"Radically different and really spot on"


 

Anglo Gold Ashanti approached the GSB with a detailed outline of their needs, which ranged from guiding performance at individual level to developing leadership and reshaping organisational culture. A tall order – but, says Training and Development Manager Natasja Muller, the intervention has helped the organisation to strengthen.


The challenge:

To address very specific leadership gaps identified in a detailed organisational study undertaken by Ms. Muller over a period of nearly a year.

“It was quite a comprehensive process,” says Muller. “I did a ten-year study of the management development programme we were offering. I started looking at how successful we were in those programmes – I studied the previous participants, strengths, weaknesses, gaps in leadership. It took about eight months to complete before I presented it to our Ex-co team.”

Muller then visited all the notable business schools in South Africa, created a shortlist of three, and forwarded a needs analysis. “The GSB was really the only option that considered what we were really looking for,” she says. “We’ve been doing management dev for many years and did with good stuff but it was too academic in a sense and what we really needed was a leadership intervention that would change our leadership, mind-set and culture.”

The solution:

The GSB visited the premises, listened to Muller’s presentation, asked some leading questions and responded with a modified version of her leadership development proposal that was tailored to the organisation’s needs and incorporated additional – and surprising – elements. These were further debated and workshopped together until the perfect programme was agreed upon.

“The GSB came up with something that was quite out of the box,” says Muller. “They gave us more than we thought we needed.

“Essentially what they proposed was a leadership development programme. I had designed a competency model that started with the individual, then the team and the organisation. There were certain things I’d identified that needed to be dealt with at individual level, thereafter team relationships, and then the programme would broaden to the rest of the organisation.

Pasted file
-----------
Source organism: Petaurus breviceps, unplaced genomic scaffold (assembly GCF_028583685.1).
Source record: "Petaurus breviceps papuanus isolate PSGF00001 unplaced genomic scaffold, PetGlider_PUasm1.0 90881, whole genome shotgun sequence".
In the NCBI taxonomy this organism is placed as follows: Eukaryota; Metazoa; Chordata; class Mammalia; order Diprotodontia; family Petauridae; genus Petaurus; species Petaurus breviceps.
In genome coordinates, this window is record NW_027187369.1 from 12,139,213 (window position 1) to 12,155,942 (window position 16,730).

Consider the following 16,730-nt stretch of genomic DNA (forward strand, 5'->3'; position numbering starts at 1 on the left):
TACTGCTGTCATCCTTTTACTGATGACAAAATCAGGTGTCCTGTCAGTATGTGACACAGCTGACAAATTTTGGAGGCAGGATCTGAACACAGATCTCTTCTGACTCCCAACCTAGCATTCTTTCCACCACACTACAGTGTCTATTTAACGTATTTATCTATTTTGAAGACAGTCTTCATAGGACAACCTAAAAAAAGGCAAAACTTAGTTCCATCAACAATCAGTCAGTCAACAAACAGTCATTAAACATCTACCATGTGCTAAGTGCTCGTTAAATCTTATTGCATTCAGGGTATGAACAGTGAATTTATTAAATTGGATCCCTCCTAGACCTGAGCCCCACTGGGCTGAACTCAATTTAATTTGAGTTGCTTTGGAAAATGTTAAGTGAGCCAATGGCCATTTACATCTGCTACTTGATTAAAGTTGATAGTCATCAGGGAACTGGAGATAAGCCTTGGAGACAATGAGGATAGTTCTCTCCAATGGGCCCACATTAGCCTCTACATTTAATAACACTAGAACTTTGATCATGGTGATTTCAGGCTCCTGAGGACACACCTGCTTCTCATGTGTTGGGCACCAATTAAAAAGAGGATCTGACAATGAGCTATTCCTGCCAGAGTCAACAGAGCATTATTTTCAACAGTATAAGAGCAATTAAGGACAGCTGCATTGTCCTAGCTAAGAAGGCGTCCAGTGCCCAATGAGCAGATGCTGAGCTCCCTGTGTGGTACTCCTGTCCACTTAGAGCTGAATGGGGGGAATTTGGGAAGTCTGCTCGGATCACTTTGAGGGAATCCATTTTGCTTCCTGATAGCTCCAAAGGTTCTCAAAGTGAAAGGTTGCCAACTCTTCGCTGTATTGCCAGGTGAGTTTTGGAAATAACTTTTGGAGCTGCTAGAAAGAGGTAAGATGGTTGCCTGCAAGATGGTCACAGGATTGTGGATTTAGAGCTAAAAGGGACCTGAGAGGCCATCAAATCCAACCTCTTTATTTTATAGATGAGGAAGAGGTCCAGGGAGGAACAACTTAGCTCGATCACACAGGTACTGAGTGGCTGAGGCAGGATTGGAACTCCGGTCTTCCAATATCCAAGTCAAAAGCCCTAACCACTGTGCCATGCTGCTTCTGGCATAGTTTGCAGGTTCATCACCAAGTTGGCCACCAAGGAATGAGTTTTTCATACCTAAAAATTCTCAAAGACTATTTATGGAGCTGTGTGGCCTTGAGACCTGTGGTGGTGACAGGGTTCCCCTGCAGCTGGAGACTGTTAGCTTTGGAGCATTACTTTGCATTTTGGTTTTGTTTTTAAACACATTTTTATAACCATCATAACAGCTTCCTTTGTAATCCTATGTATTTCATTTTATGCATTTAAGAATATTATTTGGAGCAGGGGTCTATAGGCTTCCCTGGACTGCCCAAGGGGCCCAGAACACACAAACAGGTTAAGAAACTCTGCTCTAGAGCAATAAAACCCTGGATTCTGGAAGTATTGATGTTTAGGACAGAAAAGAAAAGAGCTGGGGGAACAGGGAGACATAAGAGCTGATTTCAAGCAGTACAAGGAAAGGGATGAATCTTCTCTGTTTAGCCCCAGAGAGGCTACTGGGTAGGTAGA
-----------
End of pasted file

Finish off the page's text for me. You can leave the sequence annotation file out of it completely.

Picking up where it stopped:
“The GSB came back with a nine-month programme divided into three study schools. In between, there were reflections and assignments people needed to do. Throughout, there were certain golden threads; for instance, we focus very strongly on safety because we are in the mining industry, and we also have certain organisational models woven into the programme.”

The programme first worked with self-awareness at an individual level, but holistically – looking at the whole person. From there, it gradually built up to changing organisational culture step by step.

An added bonus is that Anglo has a long-running formal relationship with the GSB, having sent a number of students through the postgraduate diploma in management practice. “The GSB understands the organisational practices we are trying to implement at Anglo Gold Ashanti, and what models will take us forward from a leadership perspective,” Muller explains.

The outcome: 

The programme is currently in its fourth year, and the plan is to conduct an in-depth follow-up study at the end of the year to document programme results in detail. In the meantime interim results have been very promising.

“The programme has given us some really excellent results and the momentum is so good that it’s expanding into how we do team work sessions, how we handle organisational challenges and other issues. It was out-of-the-box and radically different from what we had before but really spot-on.”

Further benefits, according to Muller, include:

  • Improved client relationships in a sometimes challenging industry
  • Positive feedback in annual reviews with employees and managers
  • Line managers frequently ask for more programme involvement
  • Improvement on emotional intelligence assessments before and after programme participation
  • Demonstrable positive changes in how staff and teams interact.

The verdict: 

Working in partnership with the GSB on a customised programme delivered much more powerful results which continue to develop and permeate through the organisation.

“The GSB are not just providing us with a nice polished product on the side, but really working with us,” emphasises Muller. “There are brilliant programmes out there on paper. They are glossy and great, but you may not get the results you need if you do not do it in partnership. That’s the difference – that’s what makes it powerful for us.”

For more information on the GSB Customised Programmes, contact 021 406 1254 or contact xoliswa.kupiso@gsb.uct.ac.za

 

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